Install

Get the latest updates as we post them — right on your browser

. Last Updated: 07/27/2016

Spirit of Russia Tolls on Farms Of Mississippi

Mother Russia shows her face in unexpected places -- like Artesia, Mississippi, a tiny farming community in a remote corner of the American South.


At the turn of the century, the tsarist realm was far from the thoughts of Artesia's residents. But for more than 50 years they would hear Russia's voice ringing over their prairies -- from a bell cast in faraway Moscow.


Animated by the Slavic imagination, Russian bells practically have souls of their own. Thus a bell from Uglich, a city north of Moscow, was punished like some mortal being -- its "tongue," or clapper, exiled to Siberia for sounding the alarm when Ivan the Terrible's son Dmitry was murdered. The bell got the blame for ringing in the Time of Troubles.


Like Russians themselves, bells can be rehabilitated. Broken during the atheistic Revolution, the bell from the church at Yaropolets, the estate of Pushkin's in-laws, was later retrieved and pieces of it displayed. It had been discovered that the bell was not a counter-revolutionary but, in fact, a hero: It had summoned villagers to greet Comrade Lenin and his wife Nadezhda Krupskaya on their visit to celebrate the coming of electricity.


Milder controversy surrounded the Russian bell of Artesia.


The bell was purchased by one Charles Smith, owner of Smith Oaks plantation, on a trip to Europe in 1902. In Moscow, Smith became intrigued with Russian bells and ordered a bronze model, which arrived two months later. Its assignment was to call farmhands to and from the fields.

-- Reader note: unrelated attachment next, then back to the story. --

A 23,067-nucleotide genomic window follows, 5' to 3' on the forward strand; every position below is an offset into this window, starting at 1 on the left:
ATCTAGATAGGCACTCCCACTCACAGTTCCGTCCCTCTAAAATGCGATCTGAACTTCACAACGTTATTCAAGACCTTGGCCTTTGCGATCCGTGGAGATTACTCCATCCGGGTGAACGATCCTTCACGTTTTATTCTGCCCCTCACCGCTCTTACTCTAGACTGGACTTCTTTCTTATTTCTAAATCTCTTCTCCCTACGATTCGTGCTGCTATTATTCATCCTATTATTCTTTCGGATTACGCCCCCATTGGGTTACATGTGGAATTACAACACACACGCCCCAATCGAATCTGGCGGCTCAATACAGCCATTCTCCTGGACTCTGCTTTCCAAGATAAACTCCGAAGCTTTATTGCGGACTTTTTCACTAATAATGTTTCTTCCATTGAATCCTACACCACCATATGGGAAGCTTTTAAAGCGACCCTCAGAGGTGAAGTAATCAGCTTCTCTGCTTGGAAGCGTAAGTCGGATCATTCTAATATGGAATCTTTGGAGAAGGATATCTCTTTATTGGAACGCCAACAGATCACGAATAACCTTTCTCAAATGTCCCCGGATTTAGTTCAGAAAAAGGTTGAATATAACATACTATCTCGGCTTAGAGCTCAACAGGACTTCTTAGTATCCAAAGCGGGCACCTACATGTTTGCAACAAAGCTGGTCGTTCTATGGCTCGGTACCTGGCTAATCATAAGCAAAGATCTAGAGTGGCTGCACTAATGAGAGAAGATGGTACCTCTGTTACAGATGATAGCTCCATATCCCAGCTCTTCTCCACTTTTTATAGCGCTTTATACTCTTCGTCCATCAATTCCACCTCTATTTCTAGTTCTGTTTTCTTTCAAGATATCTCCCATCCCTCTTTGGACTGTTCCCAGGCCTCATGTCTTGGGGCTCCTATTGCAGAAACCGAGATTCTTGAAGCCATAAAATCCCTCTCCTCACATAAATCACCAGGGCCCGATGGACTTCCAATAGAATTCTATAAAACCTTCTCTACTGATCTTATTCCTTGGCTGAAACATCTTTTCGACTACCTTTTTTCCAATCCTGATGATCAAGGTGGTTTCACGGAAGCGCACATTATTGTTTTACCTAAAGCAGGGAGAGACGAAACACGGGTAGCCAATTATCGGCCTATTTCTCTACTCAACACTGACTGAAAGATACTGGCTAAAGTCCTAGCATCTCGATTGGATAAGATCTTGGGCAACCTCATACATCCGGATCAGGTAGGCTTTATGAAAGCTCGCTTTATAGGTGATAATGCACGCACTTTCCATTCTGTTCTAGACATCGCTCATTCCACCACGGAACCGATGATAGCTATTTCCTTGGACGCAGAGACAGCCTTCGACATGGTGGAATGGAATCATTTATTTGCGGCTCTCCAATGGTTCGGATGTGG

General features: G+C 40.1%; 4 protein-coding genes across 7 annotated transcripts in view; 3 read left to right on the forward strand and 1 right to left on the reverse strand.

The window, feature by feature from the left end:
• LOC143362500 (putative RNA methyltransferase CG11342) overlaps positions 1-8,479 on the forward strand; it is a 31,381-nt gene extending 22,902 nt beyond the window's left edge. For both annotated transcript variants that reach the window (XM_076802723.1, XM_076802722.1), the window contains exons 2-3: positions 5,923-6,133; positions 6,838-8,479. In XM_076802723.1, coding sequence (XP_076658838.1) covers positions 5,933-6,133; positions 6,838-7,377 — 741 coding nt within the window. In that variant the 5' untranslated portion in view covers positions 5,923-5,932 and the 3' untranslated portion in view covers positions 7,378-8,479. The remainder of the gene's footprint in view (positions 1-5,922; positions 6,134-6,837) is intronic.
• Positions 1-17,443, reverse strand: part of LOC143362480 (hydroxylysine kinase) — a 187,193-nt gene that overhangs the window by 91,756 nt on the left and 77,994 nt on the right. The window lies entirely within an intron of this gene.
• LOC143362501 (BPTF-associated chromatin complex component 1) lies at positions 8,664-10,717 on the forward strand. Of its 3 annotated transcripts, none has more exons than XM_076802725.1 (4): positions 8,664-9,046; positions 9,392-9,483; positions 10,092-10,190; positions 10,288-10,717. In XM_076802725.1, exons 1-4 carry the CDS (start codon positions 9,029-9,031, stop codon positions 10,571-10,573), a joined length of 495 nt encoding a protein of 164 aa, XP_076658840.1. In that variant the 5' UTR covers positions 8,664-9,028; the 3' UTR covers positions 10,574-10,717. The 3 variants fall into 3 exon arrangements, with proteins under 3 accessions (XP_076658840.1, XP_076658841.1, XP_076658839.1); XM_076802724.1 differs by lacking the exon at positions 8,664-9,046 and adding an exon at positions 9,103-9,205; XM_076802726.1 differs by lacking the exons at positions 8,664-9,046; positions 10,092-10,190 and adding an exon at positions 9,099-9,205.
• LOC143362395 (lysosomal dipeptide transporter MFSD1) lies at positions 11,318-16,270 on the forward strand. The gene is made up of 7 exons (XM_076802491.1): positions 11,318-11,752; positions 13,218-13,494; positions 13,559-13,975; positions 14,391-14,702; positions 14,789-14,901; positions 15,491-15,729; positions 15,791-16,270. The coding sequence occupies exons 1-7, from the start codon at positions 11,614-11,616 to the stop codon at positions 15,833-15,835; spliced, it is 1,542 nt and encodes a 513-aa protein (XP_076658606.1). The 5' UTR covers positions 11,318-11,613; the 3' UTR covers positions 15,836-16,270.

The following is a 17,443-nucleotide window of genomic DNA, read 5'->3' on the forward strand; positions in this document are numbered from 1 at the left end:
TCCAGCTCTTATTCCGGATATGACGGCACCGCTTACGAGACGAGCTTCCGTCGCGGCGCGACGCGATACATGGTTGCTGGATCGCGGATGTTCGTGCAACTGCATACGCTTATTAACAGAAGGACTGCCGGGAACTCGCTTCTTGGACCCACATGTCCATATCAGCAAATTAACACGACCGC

"It became quite a marvel, as the rest of the plantation bells around us were cast of iron and did not have the tone of this bell, nor did the sound carry as far," said Tom Wilburn, Smith's grandson and the present-day proprietor of Smith Oaks.


The bell was rung at daylight for the farmhands to hitch up their mules -- or, later, to start their tractors. The one-hour lunch break, one-and-a-half hours during the sweltering summers, was also announced by the Russian kolokol.


Being Russian, it was natural that the bell would carry the spirit of its motherland wherever it tolled. And so the bell must be blamed for the mischief it inspired in Wilburn and his brother Saunders. It was 1932 and prohibition was still the law of the land. "We decided we needed a little stronger drink to lift our spirits," Wilburn, now 77, recalled. Nearby was a pear orchard, and the two teenagers learned from an old woman how to make pear beer.


One evening, the outlaws combined three gallons of ground pears and a pound of sugar stolen from the company store. They then searched for a hiding place where the concoction could ferment. Mounted in a tower with a roof, the 300-pound Russian bell seemed the perfect conspirator.


"At noon all the family was sitting on the back porch, enjoying the quiet country life, when the cook walked out to the bell tower to ring the noonday bell," Wilburn said. "At the first clap of the bell we all, my father and mother more so, saw this large bucket sailing across the sky, spewing its contents over the back yard."


The father went out to inspect and quickly identified both the evidence and the guilty parties. "Here was a great enterprise that died aborning," Wilburn said. "Wrecked by the great Russian bell."





Helen Womack is on vacation.